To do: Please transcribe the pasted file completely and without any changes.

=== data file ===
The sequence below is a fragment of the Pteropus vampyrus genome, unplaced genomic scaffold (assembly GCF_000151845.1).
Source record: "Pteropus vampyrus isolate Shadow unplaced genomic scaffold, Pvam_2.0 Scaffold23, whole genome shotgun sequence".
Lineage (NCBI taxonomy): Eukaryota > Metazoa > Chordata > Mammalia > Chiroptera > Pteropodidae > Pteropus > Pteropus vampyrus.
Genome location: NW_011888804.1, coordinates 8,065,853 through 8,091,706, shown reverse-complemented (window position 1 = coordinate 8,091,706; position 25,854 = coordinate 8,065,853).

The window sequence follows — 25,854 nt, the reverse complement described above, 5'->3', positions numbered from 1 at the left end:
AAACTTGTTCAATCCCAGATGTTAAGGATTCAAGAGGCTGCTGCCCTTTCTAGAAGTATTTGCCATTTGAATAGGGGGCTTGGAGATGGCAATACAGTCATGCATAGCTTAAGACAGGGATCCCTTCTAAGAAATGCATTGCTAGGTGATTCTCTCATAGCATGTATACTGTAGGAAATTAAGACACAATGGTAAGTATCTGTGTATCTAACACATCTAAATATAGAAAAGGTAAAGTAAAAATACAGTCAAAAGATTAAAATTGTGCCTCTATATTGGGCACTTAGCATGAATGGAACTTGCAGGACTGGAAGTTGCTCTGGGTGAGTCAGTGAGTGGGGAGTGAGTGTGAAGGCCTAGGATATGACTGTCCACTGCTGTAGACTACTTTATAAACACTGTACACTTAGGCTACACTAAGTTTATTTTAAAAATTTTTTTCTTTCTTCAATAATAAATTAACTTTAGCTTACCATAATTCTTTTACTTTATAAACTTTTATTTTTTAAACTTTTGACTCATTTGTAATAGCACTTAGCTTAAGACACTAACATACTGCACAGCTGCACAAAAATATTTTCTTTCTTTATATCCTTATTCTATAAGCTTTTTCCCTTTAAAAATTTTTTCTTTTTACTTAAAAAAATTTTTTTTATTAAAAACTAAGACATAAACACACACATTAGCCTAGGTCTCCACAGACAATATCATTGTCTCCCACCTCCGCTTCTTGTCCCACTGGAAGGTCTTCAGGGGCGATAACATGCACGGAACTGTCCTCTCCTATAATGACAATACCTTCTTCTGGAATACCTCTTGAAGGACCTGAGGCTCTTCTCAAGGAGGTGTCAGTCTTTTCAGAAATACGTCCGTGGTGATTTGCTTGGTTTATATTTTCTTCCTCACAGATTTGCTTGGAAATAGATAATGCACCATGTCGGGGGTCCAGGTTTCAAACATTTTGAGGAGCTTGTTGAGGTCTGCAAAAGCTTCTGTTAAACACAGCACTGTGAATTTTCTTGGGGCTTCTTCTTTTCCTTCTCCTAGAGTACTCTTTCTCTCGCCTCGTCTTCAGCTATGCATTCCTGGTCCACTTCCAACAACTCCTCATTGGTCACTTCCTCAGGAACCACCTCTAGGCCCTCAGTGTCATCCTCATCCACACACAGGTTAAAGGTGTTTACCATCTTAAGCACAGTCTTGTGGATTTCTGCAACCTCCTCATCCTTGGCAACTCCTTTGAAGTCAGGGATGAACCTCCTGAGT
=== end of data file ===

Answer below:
The sequence below is a fragment of the Pteropus vampyrus genome, unplaced genomic scaffold (assembly GCF_000151845.1).
Source record: "Pteropus vampyrus isolate Shadow unplaced genomic scaffold, Pvam_2.0 Scaffold23, whole genome shotgun sequence".
Lineage (NCBI taxonomy): Eukaryota > Metazoa > Chordata > Mammalia > Chiroptera > Pteropodidae > Pteropus > Pteropus vampyrus.
Genome location: NW_011888804.1, coordinates 8,065,853 through 8,091,706, shown reverse-complemented (window position 1 = coordinate 8,091,706; position 25,854 = coordinate 8,065,853).

The window sequence follows — 25,854 nt, the reverse complement described above, 5'->3', positions numbered from 1 at the left end:
AAACTTGTTCAATCCCAGATGTTAAGGATTCAAGAGGCTGCTGCCCTTTCTAGAAGTATTTGCCATTTGAATAGGGGGCTTGGAGATGGCAATACAGTCATGCATAGCTTAAGACAGGGATCCCTTCTAAGAAATGCATTGCTAGGTGATTCTCTCATAGCATGTATACTGTAGGAAATTAAGACACAATGGTAAGTATCTGTGTATCTAACACATCTAAATATAGAAAAGGTAAAGTAAAAATACAGTCAAAAGATTAAAATTGTGCCTCTATATTGGGCACTTAGCATGAATGGAACTTGCAGGACTGGAAGTTGCTCTGGGTGAGTCAGTGAGTGGGGAGTGAGTGTGAAGGCCTAGGATATGACTGTCCACTGCTGTAGACTACTTTATAAACACTGTACACTTAGGCTACACTAAGTTTATTTTAAAAATTTTTTTCTTTCTTCAATAATAAATTAACTTTAGCTTACCATAATTCTTTTACTTTATAAACTTTTATTTTTTAAACTTTTGACTCATTTGTAATAGCACTTAGCTTAAGACACTAACATACTGCACAGCTGCACAAAAATATTTTCTTTCTTTATATCCTTATTCTATAAGCTTTTTCCCTTTAAAAATTTTTTCTTTTTACTTAAAAAAATTTTTTTTATTAAAAACTAAGACATAAACACACACATTAGCCTAGGTCTCCACAGACAATATCATTGTCTCCCACCTCCGCTTCTTGTCCCACTGGAAGGTCTTCAGGGGCGATAACATGCACGGAACTGTCCTCTCCTATAATGACAATACCTTCTTCTGGAATACCTCTTGAAGGACCTGAGGCTCTTCTCAAGGAGGTGTCAGTCTTTTCAGAAATACGTCCGTGGTGATTTGCTTGGTTTATATTTTCTTCCTCACAGATTTGCTTGGAAATAGATAATGCACCATGTCGGGGGTCCAGGTTTCAAACATTTTGAGGAGCTTGTTGAGGTCTGCAAAAGCTTCTGTTAAACACAGCACTGTGAATTTTCTTGGGGCTTCTTCTTTTCCTTCTCCTAGAGTACTCTTTCTCTCGCCTCGTCTTCAGCTATGCATTCCTGGTCCACTTCCAACAACTCCTCATTGGTCACTTCCTCAGGAACCACCTCTAGGCCCTCAGTGTCATCCTCATCCACACACAGGTTAAAGGTGTTTACCATCTTAAGCACAGTCTTGTGGATTTCTGCAACCTCCTCATCCTTGGCAACTCCTTTGAAGTCAGGGATGAACCTCCTGAGT